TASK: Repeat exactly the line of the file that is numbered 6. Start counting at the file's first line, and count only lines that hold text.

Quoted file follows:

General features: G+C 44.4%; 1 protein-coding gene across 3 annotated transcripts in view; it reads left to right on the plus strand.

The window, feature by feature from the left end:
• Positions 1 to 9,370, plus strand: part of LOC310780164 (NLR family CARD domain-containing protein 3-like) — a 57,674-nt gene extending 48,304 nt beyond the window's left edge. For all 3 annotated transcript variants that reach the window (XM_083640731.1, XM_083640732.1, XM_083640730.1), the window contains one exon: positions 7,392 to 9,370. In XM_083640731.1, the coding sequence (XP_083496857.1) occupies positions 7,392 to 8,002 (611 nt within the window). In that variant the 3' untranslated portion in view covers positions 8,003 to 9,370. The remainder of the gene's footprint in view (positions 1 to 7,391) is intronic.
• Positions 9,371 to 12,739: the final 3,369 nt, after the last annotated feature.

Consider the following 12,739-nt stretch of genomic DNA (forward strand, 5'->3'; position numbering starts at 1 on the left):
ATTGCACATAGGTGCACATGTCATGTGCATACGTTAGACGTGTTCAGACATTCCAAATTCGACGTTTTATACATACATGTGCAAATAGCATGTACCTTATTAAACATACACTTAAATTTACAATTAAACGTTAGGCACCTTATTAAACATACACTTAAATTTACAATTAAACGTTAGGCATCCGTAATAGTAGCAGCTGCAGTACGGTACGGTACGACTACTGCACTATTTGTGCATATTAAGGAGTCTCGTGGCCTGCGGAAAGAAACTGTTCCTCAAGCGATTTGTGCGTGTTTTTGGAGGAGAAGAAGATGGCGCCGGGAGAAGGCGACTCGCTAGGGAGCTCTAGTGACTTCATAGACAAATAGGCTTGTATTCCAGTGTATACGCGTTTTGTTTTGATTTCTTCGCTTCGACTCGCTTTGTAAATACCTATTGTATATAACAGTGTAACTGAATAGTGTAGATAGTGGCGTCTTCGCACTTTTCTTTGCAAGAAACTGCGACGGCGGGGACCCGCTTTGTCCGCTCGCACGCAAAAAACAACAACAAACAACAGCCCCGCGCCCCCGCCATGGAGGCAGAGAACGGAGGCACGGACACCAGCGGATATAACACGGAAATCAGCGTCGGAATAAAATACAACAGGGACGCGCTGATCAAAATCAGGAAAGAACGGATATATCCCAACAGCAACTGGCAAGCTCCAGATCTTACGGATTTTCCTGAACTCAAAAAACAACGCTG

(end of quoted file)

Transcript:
ATTGCACATAGGTGCACATGTCATGTGCATACGTTAGACGTGTTCAGACATTCCAAATTCGACGTTTTATACATACATGTGCAAATAGCATGTACCTTATTAAACATACACTTAAATTTACAATTAAACGTTAGGCACCTTATTAAACATACACTTAAATTTACAATTAAACGTTAGGCATCCGTAATAGTAGCAGCTGCAGTACGGTACGGTACGACTACTGCACTATTTGTGCATATTAAGGAGTCTCGTGGCCTGCGGAAAGAAACTGTTCCTCAAGCGATTTGTGCGTGTTTTTGGAGGAGAAGAAGATGGCGCCGGGAGAAGGCGACTCGCTAGGGAGCTCTAGTGACTTCATAGACAAATAGGCTTGTATTCCAGTGTATACGCGTTTTGTTTTGATTTCTTCGCTTCGACTCGCTTTGTAAATACCTATTGTATATAACAGTGTAACTGAATAGTGTAGATAGTGGCGTCTTCGCACTTTTCTTTGCAAGAAACTGCGACGGCGGGGACCCGCTTTGTCCGCTCGCACGCAAAAAACAACAACAAACAACAGCCCCGCGCCCCCGCCATGGAGGCAGAGAACGGAGGCACGGACACCAGCGGATATAACACGGAAATCAGCGTCGGAATAAAATACAACAGGGACGCGCTGATCAAAATCAGGAAAGAACGGATATATCCCAACAGCAACTGGCAAGCTCCAGATCTTACGGATTTTCCTGAACTCAAAAAACAACGCTG